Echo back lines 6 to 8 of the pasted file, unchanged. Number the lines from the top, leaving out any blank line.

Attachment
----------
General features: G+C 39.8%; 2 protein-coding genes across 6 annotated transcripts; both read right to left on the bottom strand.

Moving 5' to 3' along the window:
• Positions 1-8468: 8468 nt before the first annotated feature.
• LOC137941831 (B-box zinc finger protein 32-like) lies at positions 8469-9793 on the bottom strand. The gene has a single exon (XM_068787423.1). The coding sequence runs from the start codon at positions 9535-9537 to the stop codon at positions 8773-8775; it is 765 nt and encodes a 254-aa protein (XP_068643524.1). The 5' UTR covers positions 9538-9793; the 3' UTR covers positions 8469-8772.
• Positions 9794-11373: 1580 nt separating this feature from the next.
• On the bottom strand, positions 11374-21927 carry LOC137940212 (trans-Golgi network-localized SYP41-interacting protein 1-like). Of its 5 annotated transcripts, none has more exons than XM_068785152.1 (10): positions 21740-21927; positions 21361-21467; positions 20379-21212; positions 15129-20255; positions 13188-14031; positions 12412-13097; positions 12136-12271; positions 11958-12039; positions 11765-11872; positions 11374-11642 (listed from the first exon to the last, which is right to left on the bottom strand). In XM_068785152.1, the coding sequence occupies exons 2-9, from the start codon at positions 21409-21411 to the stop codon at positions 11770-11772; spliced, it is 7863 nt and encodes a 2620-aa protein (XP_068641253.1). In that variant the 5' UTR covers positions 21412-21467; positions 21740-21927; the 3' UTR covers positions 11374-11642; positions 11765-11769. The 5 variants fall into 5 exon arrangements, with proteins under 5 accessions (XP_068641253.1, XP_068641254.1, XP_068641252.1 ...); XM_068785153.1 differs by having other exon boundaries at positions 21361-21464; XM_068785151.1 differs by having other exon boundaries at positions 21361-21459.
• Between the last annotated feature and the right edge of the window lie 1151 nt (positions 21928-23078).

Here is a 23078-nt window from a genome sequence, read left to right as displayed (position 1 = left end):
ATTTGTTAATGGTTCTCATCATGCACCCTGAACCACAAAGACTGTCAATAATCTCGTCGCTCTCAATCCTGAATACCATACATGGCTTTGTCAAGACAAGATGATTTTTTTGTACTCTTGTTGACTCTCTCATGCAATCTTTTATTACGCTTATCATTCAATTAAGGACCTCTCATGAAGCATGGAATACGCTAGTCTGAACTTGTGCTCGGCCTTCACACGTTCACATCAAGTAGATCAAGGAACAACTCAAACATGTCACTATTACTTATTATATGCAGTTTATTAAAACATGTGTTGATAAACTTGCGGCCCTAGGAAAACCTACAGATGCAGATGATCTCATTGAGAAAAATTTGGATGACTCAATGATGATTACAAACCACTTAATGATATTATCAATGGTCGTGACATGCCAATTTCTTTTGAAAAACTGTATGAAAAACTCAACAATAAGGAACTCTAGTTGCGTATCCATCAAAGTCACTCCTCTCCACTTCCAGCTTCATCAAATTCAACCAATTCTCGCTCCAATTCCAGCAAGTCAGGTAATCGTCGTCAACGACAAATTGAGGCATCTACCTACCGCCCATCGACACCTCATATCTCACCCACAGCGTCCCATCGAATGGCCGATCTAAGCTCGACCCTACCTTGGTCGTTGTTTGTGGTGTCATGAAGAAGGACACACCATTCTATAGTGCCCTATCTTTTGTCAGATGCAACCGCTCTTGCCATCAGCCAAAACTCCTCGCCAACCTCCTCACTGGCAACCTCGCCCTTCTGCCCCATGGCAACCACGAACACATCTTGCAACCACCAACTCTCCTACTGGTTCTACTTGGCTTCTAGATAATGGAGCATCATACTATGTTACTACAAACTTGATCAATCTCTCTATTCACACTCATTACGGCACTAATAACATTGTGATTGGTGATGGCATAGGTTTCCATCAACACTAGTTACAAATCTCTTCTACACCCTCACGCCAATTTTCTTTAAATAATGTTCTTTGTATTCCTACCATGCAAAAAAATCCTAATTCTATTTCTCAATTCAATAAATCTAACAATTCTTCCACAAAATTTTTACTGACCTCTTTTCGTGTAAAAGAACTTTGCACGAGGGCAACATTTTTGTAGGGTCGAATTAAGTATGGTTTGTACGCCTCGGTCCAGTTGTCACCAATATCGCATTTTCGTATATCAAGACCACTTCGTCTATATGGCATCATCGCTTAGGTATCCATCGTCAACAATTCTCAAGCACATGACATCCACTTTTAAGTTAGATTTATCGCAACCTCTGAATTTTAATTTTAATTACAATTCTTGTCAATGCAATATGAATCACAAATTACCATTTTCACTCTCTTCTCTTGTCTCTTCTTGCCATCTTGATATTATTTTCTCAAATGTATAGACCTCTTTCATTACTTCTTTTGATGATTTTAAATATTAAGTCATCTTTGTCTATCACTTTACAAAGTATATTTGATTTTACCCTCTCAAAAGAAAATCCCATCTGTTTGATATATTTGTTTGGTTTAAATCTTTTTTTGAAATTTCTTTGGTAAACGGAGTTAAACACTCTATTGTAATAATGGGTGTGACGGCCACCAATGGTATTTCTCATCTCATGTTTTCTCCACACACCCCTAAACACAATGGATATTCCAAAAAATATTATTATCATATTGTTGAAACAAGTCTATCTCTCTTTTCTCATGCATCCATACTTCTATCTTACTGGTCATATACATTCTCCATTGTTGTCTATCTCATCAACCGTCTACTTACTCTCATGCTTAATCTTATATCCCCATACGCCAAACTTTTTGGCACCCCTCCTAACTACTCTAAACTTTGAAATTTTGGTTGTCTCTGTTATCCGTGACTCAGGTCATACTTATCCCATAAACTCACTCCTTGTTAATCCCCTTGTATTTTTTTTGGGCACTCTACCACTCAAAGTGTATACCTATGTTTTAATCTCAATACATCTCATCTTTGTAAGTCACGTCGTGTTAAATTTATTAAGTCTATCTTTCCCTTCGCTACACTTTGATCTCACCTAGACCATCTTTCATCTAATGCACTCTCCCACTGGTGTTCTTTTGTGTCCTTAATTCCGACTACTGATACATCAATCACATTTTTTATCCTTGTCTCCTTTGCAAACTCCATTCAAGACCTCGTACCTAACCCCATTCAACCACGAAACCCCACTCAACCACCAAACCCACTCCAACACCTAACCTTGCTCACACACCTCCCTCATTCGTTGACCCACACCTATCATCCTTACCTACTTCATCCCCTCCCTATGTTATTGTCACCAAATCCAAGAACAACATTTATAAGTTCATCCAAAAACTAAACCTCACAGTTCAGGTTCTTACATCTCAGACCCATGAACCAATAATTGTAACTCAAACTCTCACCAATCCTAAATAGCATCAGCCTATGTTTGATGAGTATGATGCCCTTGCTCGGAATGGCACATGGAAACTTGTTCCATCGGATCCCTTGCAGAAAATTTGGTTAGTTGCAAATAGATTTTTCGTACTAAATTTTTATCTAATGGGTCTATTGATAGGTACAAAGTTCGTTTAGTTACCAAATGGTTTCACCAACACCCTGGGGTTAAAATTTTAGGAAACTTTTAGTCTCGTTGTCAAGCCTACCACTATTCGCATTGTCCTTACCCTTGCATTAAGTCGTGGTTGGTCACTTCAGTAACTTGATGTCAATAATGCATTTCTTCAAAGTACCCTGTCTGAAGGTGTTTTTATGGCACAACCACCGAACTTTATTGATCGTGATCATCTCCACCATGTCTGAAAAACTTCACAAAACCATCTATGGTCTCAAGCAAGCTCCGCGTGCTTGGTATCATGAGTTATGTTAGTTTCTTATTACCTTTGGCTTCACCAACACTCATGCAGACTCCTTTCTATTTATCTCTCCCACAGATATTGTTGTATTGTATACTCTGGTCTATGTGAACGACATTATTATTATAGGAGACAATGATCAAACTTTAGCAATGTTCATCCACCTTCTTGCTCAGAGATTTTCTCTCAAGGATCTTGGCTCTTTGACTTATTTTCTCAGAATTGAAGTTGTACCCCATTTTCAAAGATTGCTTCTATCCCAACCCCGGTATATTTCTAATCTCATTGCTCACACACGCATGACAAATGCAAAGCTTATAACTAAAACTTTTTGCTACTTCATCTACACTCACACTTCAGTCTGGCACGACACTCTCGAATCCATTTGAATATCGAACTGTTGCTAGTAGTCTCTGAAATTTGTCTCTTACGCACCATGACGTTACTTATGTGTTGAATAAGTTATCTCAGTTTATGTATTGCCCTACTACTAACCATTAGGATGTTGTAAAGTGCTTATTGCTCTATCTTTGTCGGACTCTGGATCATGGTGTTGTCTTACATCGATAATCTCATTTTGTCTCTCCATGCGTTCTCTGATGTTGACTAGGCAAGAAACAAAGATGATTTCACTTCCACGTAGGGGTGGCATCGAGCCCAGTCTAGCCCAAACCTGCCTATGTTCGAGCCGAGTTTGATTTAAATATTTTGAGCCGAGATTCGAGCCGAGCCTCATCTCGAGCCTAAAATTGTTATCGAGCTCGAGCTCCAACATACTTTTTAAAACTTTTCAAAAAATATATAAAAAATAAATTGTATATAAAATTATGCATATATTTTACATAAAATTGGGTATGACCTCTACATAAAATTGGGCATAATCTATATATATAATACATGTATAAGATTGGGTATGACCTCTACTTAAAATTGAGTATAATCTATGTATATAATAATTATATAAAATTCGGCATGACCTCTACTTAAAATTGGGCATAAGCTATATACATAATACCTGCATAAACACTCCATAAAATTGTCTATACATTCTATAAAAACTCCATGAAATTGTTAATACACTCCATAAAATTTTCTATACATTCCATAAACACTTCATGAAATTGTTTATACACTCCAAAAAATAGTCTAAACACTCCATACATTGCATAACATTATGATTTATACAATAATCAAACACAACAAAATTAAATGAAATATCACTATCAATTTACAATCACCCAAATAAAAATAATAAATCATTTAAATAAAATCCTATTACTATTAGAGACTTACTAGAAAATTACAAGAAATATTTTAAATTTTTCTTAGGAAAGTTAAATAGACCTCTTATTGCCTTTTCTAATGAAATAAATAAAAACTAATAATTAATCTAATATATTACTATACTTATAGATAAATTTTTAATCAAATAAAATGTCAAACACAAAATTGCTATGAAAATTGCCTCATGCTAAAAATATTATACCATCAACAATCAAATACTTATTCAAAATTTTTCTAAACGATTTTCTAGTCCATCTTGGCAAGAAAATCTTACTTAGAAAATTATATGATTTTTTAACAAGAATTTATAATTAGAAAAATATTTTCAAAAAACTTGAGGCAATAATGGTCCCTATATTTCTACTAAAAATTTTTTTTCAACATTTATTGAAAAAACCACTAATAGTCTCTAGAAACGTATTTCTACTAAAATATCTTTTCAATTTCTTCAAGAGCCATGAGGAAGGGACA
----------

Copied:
• On the bottom strand, positions 11374-21927 carry LOC137940212 (trans-Golgi network-localized SYP41-interacting protein 1-like). Of its 5 annotated transcripts, none has more exons than XM_068785152.1 (10): positions 21740-21927; positions 21361-21467; positions 20379-21212; positions 15129-20255; positions 13188-14031; positions 12412-13097; positions 12136-12271; positions 11958-12039; positions 11765-11872; positions 11374-11642 (listed from the first exon to the last, which is right to left on the bottom strand). In XM_068785152.1, the coding sequence occupies exons 2-9, from the start codon at positions 21409-21411 to the stop codon at positions 11770-11772; spliced, it is 7863 nt and encodes a 2620-aa protein (XP_068641253.1). In that variant the 5' UTR covers positions 21412-21467; positions 21740-21927; the 3' UTR covers positions 11374-11642; positions 11765-11769. The 5 variants fall into 5 exon arrangements, with proteins under 5 accessions (XP_068641253.1, XP_068641254.1, XP_068641252.1 ...); XM_068785153.1 differs by having other exon boundaries at positions 21361-21464; XM_068785151.1 differs by having other exon boundaries at positions 21361-21459.
• Between the last annotated feature and the right edge of the window lie 1151 nt (positions 21928-23078).

Here is a 23078-nt window from a genome sequence, read left to right as displayed (position 1 = left end):